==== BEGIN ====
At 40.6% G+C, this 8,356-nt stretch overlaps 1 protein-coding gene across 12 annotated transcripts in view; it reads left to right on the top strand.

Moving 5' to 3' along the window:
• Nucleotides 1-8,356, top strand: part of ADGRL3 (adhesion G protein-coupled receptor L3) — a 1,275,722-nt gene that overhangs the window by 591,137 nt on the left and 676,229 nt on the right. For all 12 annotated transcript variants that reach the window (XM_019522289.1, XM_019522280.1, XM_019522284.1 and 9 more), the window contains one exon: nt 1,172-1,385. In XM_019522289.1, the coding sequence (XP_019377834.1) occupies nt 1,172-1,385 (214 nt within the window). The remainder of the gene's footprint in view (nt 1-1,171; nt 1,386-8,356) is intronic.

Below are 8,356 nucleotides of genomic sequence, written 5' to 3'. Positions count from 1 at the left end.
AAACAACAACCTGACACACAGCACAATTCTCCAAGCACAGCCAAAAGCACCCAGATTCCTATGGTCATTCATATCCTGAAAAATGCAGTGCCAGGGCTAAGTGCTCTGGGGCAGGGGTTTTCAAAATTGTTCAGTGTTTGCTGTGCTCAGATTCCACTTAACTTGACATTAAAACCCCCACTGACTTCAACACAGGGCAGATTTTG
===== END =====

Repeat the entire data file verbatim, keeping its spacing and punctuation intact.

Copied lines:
At 40.6% G+C, this 8,356-nt stretch overlaps 1 protein-coding gene across 12 annotated transcripts in view; it reads left to right on the top strand.

Moving 5' to 3' along the window:
• Nucleotides 1-8,356, top strand: part of ADGRL3 (adhesion G protein-coupled receptor L3) — a 1,275,722-nt gene that overhangs the window by 591,137 nt on the left and 676,229 nt on the right. For all 12 annotated transcript variants that reach the window (XM_019522289.1, XM_019522280.1, XM_019522284.1 and 9 more), the window contains one exon: nt 1,172-1,385. In XM_019522289.1, the coding sequence (XP_019377834.1) occupies nt 1,172-1,385 (214 nt within the window). The remainder of the gene's footprint in view (nt 1-1,171; nt 1,386-8,356) is intronic.

Below are 8,356 nucleotides of genomic sequence, written 5' to 3'. Positions count from 1 at the left end.
AAACAACAACCTGACACACAGCACAATTCTCCAAGCACAGCCAAAAGCACCCAGATTCCTATGGTCATTCATATCCTGAAAAATGCAGTGCCAGGGCTAAGTGCTCTGGGGCAGGGGTTTTCAAAATTGTTCAGTGTTTGCTGTGCTCAGATTCCACTTAACTTGACATTAAAACCCCCACTGACTTCAACACAGGGCAGATTTTG